Blue Jays: Michael Saunders’ left knee the key in 2016


Blue Jays outfielder Michael Saunders will battle with the young Dalton Pompey for left field duties, but the health of his knee could decide that competition early

Michael Saunders versus Dalton Pompey. Hand-in-hand with the decision on Aaron Sanchez‘s role, and barring further movement, the Blue Jays will have two hot-button topics entering Spring Training.

While the young Pompey and Sanchez need simply to consistently prove their worth within their given roles, the Canadian Saunders will be battling the left knee injury that caused him to miss nearly all of 2015.

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Speaking with Richard Griffin of The Star at the Team Canada banquet on Saturday, Saunders expressed optimism that he would be able to compete without issue. “We’re taking this day-by-day and making sure that I’m ready to go. Going into spring training, you always have to feel like you’re competing for a job. Whether or not the (Revere) trade went down, I was going to go to spring training competing for a job in left field. My mindset hasn’t changed despite the trade.”

The decision to have part of his meniscus removed to expedite his return timetable in 2015 could limit him through the remainder of his career, however. That’s Toronto’s worry entering the coming year, that even if Saunders outright wins the job, his left knee will not hold up to the daily wear and tear of patrolling the outfield.

‘Soreness’ is the word to watch out for with Saunders over the coming months, but perhaps the addition of Toronto’s new director of high performance Angus Mugford and the increased medical attention will help to buoy his health.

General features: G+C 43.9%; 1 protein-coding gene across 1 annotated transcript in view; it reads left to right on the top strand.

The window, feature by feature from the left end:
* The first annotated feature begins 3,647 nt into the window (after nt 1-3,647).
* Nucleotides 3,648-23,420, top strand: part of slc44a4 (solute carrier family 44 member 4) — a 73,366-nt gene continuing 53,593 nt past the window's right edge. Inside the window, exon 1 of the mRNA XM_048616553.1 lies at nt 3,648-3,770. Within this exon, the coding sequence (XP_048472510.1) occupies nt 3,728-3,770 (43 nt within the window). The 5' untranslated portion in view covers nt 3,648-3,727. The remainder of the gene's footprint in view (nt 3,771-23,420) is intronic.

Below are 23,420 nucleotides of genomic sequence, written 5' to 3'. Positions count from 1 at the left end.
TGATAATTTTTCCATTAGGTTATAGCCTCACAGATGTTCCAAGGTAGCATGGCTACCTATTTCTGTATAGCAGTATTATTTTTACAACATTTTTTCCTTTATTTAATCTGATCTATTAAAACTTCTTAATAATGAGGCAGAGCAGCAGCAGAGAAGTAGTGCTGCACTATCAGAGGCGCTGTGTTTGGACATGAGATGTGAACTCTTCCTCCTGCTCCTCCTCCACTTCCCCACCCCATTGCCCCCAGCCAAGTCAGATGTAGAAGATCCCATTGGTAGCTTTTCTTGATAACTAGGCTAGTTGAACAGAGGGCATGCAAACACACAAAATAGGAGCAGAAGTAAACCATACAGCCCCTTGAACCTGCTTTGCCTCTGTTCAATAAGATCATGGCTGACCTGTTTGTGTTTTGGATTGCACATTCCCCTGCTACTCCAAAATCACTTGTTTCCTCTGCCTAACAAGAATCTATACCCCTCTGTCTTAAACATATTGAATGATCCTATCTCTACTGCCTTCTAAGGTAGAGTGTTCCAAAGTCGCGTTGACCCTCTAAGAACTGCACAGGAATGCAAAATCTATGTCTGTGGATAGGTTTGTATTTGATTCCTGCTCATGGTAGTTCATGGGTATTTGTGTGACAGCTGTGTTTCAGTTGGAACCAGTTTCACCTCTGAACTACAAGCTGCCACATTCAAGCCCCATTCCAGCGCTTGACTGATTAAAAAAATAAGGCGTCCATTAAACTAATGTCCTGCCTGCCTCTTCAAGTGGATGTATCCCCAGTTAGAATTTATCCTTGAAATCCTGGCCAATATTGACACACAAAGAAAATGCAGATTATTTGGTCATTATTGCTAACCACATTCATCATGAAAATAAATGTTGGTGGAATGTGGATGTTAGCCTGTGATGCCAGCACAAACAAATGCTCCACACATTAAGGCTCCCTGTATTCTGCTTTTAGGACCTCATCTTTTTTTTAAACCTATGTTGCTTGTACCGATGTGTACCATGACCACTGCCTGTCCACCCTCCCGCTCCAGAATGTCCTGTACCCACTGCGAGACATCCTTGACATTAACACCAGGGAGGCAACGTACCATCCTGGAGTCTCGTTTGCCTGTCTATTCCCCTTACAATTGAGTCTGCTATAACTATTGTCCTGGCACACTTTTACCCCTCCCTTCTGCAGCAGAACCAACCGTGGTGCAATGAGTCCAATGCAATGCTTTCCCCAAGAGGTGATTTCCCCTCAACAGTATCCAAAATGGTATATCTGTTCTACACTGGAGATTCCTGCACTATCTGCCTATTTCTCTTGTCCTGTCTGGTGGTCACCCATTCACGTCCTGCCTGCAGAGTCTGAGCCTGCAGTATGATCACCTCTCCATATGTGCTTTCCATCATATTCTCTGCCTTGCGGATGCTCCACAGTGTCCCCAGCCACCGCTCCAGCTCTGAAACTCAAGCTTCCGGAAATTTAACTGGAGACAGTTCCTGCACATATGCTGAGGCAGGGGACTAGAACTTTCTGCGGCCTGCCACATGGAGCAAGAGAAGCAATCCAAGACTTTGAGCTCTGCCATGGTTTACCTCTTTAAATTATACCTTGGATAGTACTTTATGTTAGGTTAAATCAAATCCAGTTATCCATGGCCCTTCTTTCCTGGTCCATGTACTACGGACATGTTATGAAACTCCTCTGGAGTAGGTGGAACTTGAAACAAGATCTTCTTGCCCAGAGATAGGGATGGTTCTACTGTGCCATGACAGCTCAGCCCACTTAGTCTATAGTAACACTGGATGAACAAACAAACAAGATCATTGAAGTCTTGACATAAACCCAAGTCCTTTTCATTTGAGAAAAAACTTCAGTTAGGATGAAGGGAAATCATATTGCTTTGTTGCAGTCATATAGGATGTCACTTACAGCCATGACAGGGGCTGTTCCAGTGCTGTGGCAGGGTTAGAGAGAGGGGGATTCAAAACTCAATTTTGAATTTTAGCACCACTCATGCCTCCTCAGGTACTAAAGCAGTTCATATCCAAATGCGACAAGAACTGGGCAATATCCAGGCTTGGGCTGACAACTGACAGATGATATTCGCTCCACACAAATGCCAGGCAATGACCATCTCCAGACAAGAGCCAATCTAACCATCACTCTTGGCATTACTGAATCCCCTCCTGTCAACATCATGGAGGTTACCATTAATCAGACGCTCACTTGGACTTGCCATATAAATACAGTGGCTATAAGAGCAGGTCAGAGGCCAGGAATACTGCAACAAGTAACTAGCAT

The recency bias that comes with professional sports leaves an athlete largely forgotten if they miss an entire season, but Saunders brings legitimate 2.0+ WAR potential to the table in a semi-regular role. After posting exactly 2.0 WAR in just 78 games for the Mariners in 2014, his past three seasons (cumulative 349 games) have produced a 5.9 WAR.

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He’s a different animal than Revere in left field (with a much stronger arm), but at the very least, does not represent a downgrade of any sort. He also comes with 15+ stolen base potential in a regular role, but again, all of these hinge on us not hearing the word ‘soreness’ by mid-June.

Another wrench in the gears is the strong possibility that the Blue Jays will take a “starter or AAA” approach with Dalton Pompey, choosing not to leave him fighting for scraps and pinch-run duties off the bench. I’d be tempted to explore a timeshare between the two with Saunders seeing the odd look at DH if his bat is hot, but that involves a lot of moving parts. Perhaps he relieves Jose Bautista in right field, who then DH’s while Edwin Encarnacion spends a day in the field, but again..

So while Saunders has ‘done it’ at the MLB level, something Pompey can’t lay claim to, he needs to clear a significant hurdle before even entering the head-to-head competition with the younger switch-hitter. Toronto’s medical staff’s success with injury management has inspired some chatter over the past year, in a good way, and this will prove to be a great test of that.